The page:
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A Painful Separation

"My lifestyle has been downgraded by the conflict," says 9-year-old Saoudata.
January 22, 2013

Nine-year-old Saoudata has had to make a sacrifice that no little girl should.

She’s had to evacuate Sévaré without her mother and her 2-year-old brother. The only reason that they were left behind was because her mother, Habibatou, was short on bus fare by twelve dollars.

“She has to put her children first, that is what mothers do,” said her Aunt Zachery.

Saoudata and her siblings will be living with their Aunt Zachery and Uncle Ahmed.

It’s the second time they were uprooted because of the conflict in Mali. Last year, when fighting broke out in the historic north Malian city, they fled to Sévaré because they thought it would be safe. Now they're relocating to Ségou, the regional capital in central Mali, where there is a large army and government presence.

Ségou is bustling with activity seemingly oblivious to the fighting which is occurring north and west of the town. There had been a tense moment 100 miles from Ségou when the armed insurgents crossed the border from Mauritania and seized Diabaly. The tension had been noticeable in the town, but the following day everything had returned back to normal.

In the midst of life, Saoudata is visibly unhappy.

“I miss my mother. I miss my little brother. I wish we were together in our family home. I wish that everything would become normal again so that we could return home.”

Saoudata also misses school and her friends and this is an area where Plan International can help. Since the beginning of the conflict, Plan International has been busy helping hundreds of displaced children find temporary schools where they can take catch-up classes and make-up exams.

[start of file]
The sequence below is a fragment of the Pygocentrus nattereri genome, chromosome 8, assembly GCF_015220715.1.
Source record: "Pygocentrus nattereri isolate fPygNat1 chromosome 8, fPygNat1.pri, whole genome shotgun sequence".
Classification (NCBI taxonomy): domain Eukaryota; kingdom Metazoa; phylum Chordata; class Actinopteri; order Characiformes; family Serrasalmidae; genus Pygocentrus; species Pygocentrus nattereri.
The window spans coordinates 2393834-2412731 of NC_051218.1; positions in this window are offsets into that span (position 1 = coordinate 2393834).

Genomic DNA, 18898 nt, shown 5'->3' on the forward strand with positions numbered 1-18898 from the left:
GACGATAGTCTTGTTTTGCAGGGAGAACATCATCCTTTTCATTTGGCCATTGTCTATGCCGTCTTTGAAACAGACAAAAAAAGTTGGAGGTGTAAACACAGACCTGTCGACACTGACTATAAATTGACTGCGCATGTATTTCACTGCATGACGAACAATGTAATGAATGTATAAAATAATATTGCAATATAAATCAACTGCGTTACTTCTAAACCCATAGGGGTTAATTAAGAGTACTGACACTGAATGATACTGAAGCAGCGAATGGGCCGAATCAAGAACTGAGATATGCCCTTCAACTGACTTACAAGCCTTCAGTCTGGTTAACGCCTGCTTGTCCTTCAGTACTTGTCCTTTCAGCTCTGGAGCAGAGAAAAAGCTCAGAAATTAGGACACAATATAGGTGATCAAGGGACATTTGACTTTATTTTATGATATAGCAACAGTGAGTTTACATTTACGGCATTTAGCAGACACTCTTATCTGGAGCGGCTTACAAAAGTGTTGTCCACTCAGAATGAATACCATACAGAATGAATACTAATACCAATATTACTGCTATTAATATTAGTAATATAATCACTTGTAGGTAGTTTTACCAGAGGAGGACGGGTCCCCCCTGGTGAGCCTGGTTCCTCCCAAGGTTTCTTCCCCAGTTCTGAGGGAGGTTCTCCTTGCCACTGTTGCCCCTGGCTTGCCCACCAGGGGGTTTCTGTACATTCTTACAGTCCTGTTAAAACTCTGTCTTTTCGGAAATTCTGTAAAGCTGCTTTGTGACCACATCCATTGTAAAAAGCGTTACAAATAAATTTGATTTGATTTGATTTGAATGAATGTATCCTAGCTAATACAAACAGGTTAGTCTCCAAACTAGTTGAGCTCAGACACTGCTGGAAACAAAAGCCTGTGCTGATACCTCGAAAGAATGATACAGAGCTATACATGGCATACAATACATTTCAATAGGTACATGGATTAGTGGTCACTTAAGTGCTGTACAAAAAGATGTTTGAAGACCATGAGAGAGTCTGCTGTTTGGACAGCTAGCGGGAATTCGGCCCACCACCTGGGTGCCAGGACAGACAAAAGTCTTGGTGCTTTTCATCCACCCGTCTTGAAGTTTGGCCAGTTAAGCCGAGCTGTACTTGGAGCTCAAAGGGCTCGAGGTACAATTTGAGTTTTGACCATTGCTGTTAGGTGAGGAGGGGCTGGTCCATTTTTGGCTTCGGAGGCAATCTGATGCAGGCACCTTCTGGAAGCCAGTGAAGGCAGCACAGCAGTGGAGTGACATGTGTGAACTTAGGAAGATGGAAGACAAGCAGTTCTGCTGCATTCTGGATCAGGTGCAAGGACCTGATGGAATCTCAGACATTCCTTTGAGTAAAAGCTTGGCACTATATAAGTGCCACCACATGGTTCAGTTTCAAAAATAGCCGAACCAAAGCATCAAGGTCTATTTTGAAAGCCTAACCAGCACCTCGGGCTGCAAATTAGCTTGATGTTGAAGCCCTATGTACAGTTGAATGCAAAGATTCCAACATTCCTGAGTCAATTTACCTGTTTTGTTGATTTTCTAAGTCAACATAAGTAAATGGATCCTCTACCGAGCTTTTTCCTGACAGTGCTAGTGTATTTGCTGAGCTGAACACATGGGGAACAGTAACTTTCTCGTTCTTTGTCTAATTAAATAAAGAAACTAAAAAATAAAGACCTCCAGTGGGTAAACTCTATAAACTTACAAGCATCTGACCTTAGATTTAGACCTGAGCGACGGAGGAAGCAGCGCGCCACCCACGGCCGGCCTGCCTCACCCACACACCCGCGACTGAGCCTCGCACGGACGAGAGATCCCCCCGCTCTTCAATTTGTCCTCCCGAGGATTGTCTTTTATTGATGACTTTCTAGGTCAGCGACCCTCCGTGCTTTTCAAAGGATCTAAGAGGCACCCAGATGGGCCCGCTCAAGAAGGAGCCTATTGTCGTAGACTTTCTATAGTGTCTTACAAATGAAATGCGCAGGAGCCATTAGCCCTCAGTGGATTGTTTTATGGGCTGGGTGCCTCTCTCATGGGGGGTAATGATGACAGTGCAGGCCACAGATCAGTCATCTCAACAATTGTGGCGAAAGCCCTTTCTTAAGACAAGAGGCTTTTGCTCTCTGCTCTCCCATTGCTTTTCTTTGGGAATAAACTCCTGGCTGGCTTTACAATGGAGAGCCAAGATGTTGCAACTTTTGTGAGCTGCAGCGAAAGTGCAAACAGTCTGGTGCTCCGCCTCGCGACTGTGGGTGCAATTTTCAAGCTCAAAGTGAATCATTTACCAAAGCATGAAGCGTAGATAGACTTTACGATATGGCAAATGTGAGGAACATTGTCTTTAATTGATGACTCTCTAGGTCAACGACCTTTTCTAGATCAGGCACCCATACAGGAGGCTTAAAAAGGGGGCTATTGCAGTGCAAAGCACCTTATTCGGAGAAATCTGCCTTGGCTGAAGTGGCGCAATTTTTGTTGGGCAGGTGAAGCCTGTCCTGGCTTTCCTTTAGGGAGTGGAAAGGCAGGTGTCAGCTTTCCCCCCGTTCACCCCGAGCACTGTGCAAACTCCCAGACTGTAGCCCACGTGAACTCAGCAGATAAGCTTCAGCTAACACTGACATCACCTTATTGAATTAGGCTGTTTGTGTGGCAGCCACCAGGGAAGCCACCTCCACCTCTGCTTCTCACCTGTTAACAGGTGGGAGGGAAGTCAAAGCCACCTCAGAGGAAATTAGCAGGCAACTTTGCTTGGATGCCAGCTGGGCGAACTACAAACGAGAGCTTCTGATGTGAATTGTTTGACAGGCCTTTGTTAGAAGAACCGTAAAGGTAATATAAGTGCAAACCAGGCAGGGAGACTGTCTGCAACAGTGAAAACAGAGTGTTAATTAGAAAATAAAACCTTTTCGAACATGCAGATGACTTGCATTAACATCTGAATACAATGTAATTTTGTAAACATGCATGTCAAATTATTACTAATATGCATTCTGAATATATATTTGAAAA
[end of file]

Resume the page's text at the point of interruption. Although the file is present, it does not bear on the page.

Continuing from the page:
Since the beginning of the crisis in Mali, hundreds of children have been denied their right to receive an education. According to education officials 300,000 students have been out of school and half of these students are girls.

Despite efforts over the last decade by the Malian government to improve girls’ education, ingrained cultural practices such as early marriage and the general perception that a “woman’s place is at home” has made these efforts difficult.

“I wanted to become a doctor but since we left home in Timbuktu, I don’t think I will be able to go back to school. I hear my family talking about finding me a husband as soon as possible. That’s not what I want,” confides a 14-year-old Aicha to Plan.

Her friend Fatoumata is enrolled in Plan’s Sido-Sinokoura Primary School in Ségou. She has also received a school kit to help her get started with her studies.

As part of this program, Fatoumata benefits from catch-up classes and regularly attends the Children Friendly Spaces (CFS) for extra-curricular activities.

“These catch-up classes and CFS are just great. Over the past few months, I have seen many displaced children with poor literacy and numeracy skills come to Ségou and excel beyond their age group,” explains Aminata Samaké, head of the Fondation Education Communautaire pour le Développement (FECD), a local NGO which works with Plan Mali in Ségou.

Fatoumata is adjusting to her new school, but she says that her life as an internally displaced person has “downgraded her lifestyle."

“At home, I used to go to the movies and hang out with my friends. In Ségou, I don’t know anyone.”

No one knows when the conflict will end or when Fatoumata and the others will be able to return home. In the meantime, they will have to make new friends and start new lives.


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